Medical Education: ACOG Offers First Spanish-Language Postgraduate Course: Q&A with Course Co-Director, Dr. Jack Ludmir, FACOG

Do you speak Spanish or serve Spanish-speaking patients? If so, ACOG has the perfect postgraduate course for you. Controversies in Obstetrics and Gynecology or Controversias en Obstetricia y Ginecología is set for December 17–19, 2015, in beautiful, sunny Miami, Florida. 

ACOG’s first postgraduate course taught entirely in Spanish will cover topics such as prenatal diagnosis, medical complications of pregnancy, preeclampsia-eclampsia, prematurity prevention, maternal mortality reduction, uterine prolapse, and ovarian cancer screening. Registration is now open, offering up to 16 ACOG Cognate Credits or AMA PRA CAT 1 Credits™.

ACOG Rounds staff recently connected with Dr. Jack Ludmir, course co-director along with Dr. Luis Curet, to ask him about the course. Dr. Ludmir is professor and chair, Department of Obstetrics and Gynecology, Pennsylvania Hospital, Penn Medicine, and fluent in Spanish. 

ACOG Rounds: Why did ACOG create this course?

Dr. Ludmir: The decision to offer a postgraduate course in Spanish sponsored by ACOG is in response to the growing number of Spanish-speaking ACOG Fellows from the different Latin American sections. We are pleased to offer this postgraduate course in order to address the educational needs of our Latin American colleagues with current knowledge that will help them to improve the care of women in their different countries.

ACOG Rounds: Who is the target audience for the course?

Dr. Ludmir: The target market for this course is all ACOG Fellows from sections in Mexico, Central America, Dominican Republic, Puerto Rico, Colombia, Ecuador, Peru, Chile and Argentina, as well as Spanish-speaking Fellows in the U.S. with an interest in caring for the Hispanic patient.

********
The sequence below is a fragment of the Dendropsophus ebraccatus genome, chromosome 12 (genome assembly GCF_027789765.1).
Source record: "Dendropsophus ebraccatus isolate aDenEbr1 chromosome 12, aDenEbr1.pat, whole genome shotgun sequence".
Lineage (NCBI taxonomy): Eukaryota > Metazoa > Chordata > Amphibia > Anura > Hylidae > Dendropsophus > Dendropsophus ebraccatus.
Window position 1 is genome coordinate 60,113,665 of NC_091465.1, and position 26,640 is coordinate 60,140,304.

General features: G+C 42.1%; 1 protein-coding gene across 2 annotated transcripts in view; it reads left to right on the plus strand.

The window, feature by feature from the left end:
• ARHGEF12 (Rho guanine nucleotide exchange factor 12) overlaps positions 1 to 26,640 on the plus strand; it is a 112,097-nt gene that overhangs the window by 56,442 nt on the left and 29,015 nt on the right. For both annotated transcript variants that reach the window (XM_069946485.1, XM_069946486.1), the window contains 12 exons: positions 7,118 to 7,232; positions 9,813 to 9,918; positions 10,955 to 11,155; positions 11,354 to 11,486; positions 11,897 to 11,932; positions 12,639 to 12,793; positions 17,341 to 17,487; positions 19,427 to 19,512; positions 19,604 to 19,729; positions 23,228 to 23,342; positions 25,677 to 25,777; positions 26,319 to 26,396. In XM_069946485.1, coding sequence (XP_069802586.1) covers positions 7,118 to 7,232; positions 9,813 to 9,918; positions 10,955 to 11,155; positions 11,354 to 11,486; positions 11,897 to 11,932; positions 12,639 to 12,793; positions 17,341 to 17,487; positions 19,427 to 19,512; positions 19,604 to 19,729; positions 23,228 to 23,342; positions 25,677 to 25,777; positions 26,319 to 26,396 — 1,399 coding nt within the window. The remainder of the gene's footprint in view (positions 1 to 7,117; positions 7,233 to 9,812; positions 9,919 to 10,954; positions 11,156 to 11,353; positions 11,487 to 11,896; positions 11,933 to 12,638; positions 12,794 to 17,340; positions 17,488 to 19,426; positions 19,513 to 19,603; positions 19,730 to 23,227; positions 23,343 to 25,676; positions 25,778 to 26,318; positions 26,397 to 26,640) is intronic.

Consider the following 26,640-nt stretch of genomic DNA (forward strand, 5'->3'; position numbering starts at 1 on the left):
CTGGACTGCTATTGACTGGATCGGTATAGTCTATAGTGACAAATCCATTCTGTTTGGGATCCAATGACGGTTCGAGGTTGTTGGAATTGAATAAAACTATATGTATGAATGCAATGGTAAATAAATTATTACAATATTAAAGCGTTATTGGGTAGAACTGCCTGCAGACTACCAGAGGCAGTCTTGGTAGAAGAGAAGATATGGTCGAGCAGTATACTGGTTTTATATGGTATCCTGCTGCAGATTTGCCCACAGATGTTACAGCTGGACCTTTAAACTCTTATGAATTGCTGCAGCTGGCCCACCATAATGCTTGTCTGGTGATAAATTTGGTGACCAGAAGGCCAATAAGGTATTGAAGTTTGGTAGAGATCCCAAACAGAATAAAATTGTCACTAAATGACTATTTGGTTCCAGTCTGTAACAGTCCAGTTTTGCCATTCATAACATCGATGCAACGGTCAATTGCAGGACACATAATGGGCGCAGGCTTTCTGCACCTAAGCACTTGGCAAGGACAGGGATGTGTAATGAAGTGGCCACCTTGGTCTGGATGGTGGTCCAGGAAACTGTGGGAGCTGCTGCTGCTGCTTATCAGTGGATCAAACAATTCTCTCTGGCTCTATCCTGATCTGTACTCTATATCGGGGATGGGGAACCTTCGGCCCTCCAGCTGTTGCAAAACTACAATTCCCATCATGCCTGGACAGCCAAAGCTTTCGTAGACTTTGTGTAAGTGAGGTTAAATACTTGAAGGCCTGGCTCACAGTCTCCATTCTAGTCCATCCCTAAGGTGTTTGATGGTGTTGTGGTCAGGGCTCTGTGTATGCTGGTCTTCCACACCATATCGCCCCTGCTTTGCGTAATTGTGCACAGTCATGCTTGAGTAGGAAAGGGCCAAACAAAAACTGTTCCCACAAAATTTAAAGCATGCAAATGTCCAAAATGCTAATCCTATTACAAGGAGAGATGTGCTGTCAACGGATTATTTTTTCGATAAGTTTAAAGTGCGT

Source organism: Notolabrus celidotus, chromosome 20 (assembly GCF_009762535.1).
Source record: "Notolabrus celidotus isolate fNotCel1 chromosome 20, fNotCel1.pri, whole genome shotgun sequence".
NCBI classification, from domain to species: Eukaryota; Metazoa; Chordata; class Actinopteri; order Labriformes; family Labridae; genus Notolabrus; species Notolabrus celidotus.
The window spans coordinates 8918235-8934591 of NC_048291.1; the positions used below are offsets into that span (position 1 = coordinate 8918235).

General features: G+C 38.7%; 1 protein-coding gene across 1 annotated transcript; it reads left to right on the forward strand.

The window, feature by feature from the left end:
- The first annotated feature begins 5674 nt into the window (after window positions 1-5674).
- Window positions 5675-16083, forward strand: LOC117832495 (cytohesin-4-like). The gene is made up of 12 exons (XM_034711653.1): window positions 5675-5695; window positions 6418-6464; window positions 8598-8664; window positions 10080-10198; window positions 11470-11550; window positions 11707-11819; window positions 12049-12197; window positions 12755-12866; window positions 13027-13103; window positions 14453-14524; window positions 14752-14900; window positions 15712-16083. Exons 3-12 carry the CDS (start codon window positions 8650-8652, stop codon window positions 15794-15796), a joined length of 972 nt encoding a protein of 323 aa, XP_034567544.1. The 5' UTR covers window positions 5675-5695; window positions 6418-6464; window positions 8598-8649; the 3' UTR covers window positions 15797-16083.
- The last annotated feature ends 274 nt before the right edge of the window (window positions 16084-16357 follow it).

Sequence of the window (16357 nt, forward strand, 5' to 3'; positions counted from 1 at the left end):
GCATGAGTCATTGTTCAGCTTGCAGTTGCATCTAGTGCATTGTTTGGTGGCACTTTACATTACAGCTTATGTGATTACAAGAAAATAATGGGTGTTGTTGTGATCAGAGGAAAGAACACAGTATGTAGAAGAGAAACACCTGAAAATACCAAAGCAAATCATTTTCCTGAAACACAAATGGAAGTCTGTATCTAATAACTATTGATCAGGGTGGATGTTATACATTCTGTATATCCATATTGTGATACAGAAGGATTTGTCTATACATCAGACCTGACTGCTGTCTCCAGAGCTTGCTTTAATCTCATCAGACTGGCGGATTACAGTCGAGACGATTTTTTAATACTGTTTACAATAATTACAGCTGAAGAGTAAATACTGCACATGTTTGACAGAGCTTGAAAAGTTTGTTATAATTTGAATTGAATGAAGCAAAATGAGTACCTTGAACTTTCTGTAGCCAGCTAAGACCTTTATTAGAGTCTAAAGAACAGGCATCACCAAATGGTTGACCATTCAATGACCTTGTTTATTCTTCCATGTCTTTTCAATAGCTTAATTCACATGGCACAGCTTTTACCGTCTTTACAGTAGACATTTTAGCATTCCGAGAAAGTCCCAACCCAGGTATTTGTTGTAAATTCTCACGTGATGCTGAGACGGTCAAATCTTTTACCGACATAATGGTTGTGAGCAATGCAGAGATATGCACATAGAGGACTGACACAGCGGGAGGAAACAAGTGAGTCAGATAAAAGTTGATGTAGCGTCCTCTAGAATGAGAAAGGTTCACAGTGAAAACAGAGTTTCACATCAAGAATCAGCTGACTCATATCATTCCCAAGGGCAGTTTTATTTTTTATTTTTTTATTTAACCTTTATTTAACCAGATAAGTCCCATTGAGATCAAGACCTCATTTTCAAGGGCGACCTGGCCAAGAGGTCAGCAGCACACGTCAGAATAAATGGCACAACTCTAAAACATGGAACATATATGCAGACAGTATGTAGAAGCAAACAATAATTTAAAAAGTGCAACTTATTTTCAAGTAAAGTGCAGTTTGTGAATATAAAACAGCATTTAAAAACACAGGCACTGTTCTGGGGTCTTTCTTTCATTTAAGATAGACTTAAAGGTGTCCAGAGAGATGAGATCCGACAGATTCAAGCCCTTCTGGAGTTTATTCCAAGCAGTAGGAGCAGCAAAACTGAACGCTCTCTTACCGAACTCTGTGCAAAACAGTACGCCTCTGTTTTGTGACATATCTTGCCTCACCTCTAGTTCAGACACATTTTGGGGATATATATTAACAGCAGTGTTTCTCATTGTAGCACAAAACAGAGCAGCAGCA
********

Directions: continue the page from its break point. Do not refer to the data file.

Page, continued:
ACOG Rounds: Why did you settle on the “controversies” theme?

Dr. Ludmir: The reason for a postgraduate course in controversies is to highlight the different approaches to the management of conditions between the U.S. and Latin American countries based on different health care realities and the availability of resources. Some examples include the management of severe preeclampsia remote from term, the need for tocolysis in patients at risk for late preterm delivery, the management of uterine prolapse, and ovarian cancer screening.

ACOG Rounds: Are some medical conditions more prevalent in the Latina patient and, if so, will special attention be paid to those?

Dr. Ludmir: Latin America, for many years, has been actively addressing programs and strategies to reduce maternal mortality, similar to recent U.S. activities such as the Council on Patient Safety in Women’s Health Care. In contrast to the U.S., the number one reason for Latin American women dying in childbirth is preeclampsia-eclampsia. This course will address new indicators to reduce maternal mortality by focusing on “near misses” and new approaches to severe preeclampsia with the objective to reduce maternal and perinatal mortality.

ACOG Rounds:
Why would a bilingual ob-gyn attend a course such as this one?

Dr. Ludmir: This course offers an opportunity for bilingual American ob-gyns to enhance and practice medical terminology in Spanish and to be exposed to conditions more prevalent in the Latin American patient.

ACOG Rounds: How does this course further the mission of ACOG?

Dr. Ludmir: This postgraduate course enhances ACOG's mission of improving women's health through knowledge and education, not only in the U.S., but across the American continent.


ACOG Rounds wishes to thank Dr. Ludmir for sharing his thoughts about this seminal ACOG event.

American College of Obstetricians and Gynecologists
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Mailing Address: PO Box 96920, Washington, DC 20024-9998